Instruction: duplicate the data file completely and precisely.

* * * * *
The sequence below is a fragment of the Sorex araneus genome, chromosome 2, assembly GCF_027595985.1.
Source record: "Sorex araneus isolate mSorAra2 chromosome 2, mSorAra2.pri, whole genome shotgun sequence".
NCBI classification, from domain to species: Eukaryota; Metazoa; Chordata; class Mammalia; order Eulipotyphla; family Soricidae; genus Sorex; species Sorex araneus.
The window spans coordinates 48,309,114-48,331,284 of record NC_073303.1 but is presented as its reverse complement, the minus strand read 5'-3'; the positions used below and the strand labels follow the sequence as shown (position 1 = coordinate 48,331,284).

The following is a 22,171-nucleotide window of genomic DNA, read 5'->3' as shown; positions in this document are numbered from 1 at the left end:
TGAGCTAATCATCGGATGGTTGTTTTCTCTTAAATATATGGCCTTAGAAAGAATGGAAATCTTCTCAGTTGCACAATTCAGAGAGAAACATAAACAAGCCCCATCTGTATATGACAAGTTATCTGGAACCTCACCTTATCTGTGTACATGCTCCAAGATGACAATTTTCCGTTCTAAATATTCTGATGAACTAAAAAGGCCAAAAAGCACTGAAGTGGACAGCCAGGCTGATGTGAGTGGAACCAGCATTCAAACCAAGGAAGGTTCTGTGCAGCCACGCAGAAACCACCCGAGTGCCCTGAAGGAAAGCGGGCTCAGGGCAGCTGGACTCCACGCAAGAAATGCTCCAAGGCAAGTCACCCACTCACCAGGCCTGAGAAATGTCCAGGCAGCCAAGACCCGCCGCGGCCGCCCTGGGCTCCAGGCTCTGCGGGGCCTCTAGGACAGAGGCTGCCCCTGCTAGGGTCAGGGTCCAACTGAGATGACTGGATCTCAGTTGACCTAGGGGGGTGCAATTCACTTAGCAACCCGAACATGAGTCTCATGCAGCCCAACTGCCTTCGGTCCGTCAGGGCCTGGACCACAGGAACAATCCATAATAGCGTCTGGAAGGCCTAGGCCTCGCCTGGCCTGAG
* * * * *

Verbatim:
The sequence below is a fragment of the Sorex araneus genome, chromosome 2, assembly GCF_027595985.1.
Source record: "Sorex araneus isolate mSorAra2 chromosome 2, mSorAra2.pri, whole genome shotgun sequence".
NCBI classification, from domain to species: Eukaryota; Metazoa; Chordata; class Mammalia; order Eulipotyphla; family Soricidae; genus Sorex; species Sorex araneus.
The window spans coordinates 48,309,114-48,331,284 of record NC_073303.1 but is presented as its reverse complement, the minus strand read 5'-3'; the positions used below and the strand labels follow the sequence as shown (position 1 = coordinate 48,331,284).

The following is a 22,171-nucleotide window of genomic DNA, read 5'->3' as shown; positions in this document are numbered from 1 at the left end:
TGAGCTAATCATCGGATGGTTGTTTTCTCTTAAATATATGGCCTTAGAAAGAATGGAAATCTTCTCAGTTGCACAATTCAGAGAGAAACATAAACAAGCCCCATCTGTATATGACAAGTTATCTGGAACCTCACCTTATCTGTGTACATGCTCCAAGATGACAATTTTCCGTTCTAAATATTCTGATGAACTAAAAAGGCCAAAAAGCACTGAAGTGGACAGCCAGGCTGATGTGAGTGGAACCAGCATTCAAACCAAGGAAGGTTCTGTGCAGCCACGCAGAAACCACCCGAGTGCCCTGAAGGAAAGCGGGCTCAGGGCAGCTGGACTCCACGCAAGAAATGCTCCAAGGCAAGTCACCCACTCACCAGGCCTGAGAAATGTCCAGGCAGCCAAGACCCGCCGCGGCCGCCCTGGGCTCCAGGCTCTGCGGGGCCTCTAGGACAGAGGCTGCCCCTGCTAGGGTCAGGGTCCAACTGAGATGACTGGATCTCAGTTGACCTAGGGGGGTGCAATTCACTTAGCAACCCGAACATGAGTCTCATGCAGCCCAACTGCCTTCGGTCCGTCAGGGCCTGGACCACAGGAACAATCCATAATAGCGTCTGGAAGGCCTAGGCCTCGCCTGGCCTGAG